C. The increase in number of dwellings exceeded by 2,000,000 the increase in number of families.

D. The number of dwellings occupied by owners increased by 8,200,000.
E. The number of dwellings occupied by tenants decreased by 500,000.

F. The number of vacant dwellings rose from 2,500,000 in 1940 to 3,400,000 in 1950 (an increase of 36 percent).

G. The number of dwellings occupied by only one person increased 45 percent, reaching in 1950 the total of 3,900,000.

H. From the above analysis it is seen that rent controls have reduced the number of rental units instead of making more housing available. (2) Insofar as our local situation is concerned, we enclose a copy of the results of our real estate board survey of occupancy, on April 3, 1951, which reflects vacancies as high as 12.83 percent in some classes of apartments and an over-all vacancy of 3.82 percent in dwelling property. Since more than 60 percent of the dwelling property in our city is occupied by the owner this survey reflects an 8 to 10 percent vacancy in strictly rental property (see BLS survey, July 1950—3.9 percent).

Rents were decontrolled in our city by action of the city council, effective November 23, 1949. In February 1950 our organization conducted, by mail, a city-wide survey which disclosed an average increase in rental rates of 10.45 percent. Although we have not conducted such a survey since February 1950, our general knowledge of rental conditions, and the average vacancies convince us that the increase over the ceiling rate would be less at this time than it was when the survey was conducted.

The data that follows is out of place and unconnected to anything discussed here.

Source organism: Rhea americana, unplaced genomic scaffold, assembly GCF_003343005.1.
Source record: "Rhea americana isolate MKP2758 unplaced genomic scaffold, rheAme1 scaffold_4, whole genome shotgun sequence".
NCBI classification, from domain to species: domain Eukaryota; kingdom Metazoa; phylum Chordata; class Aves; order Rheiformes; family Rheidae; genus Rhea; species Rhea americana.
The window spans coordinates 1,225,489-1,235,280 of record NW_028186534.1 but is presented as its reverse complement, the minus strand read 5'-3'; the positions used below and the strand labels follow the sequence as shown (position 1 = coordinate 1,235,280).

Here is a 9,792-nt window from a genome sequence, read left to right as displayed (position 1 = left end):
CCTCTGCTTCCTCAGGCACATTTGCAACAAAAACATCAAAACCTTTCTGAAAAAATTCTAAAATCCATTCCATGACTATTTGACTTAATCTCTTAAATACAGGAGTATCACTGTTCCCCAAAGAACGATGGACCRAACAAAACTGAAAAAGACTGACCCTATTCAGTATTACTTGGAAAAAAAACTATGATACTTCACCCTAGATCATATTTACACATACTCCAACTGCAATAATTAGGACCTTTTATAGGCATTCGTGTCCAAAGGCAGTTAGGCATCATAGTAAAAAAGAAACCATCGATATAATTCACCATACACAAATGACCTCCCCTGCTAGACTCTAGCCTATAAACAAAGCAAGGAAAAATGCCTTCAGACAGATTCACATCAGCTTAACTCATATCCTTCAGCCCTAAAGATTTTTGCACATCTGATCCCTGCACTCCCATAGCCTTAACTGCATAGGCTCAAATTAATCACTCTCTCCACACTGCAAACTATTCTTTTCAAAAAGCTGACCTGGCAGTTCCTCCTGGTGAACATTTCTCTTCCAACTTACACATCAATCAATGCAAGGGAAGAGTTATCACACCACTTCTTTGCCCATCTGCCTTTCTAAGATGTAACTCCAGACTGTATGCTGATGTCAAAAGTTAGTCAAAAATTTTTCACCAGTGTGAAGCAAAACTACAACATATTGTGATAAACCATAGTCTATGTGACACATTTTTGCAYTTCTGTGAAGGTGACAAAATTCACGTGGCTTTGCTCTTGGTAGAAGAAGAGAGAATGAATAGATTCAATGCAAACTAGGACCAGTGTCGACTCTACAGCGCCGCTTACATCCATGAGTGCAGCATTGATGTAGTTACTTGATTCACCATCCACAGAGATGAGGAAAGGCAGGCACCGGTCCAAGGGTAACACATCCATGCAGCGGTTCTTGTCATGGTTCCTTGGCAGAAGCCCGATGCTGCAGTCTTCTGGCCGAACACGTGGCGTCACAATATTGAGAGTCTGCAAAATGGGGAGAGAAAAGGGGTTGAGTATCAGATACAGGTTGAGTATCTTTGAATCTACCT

In that connection, we find in our everyday rental experience that the trend in rental rates has been gradually downward for the past several months due to this excessive vacancy.

One of the contributing factors to this oversupply of housing in our city is the fact that over 7,000 family units, mostly single dwellings, were constructed here during the year 1950, and occupied by the purchaser. This figure was supplied by the Oklahoma Gas & Electric Co., who made the contracts for electric service in that number of dwelling units for the first time, during the year 1950. Actual count of ads for all types of dwelling units for rent in our local paper, the Daily Oklahoman, for Sunday, May 6, showed 527 of such ads. In June 1949, just prior to decontrol of rents here, there appeared 174 such ads in the same paper.

We believe the above information adequately demonstrates the fact that there is more than ample housing here, and in most localities at the present time.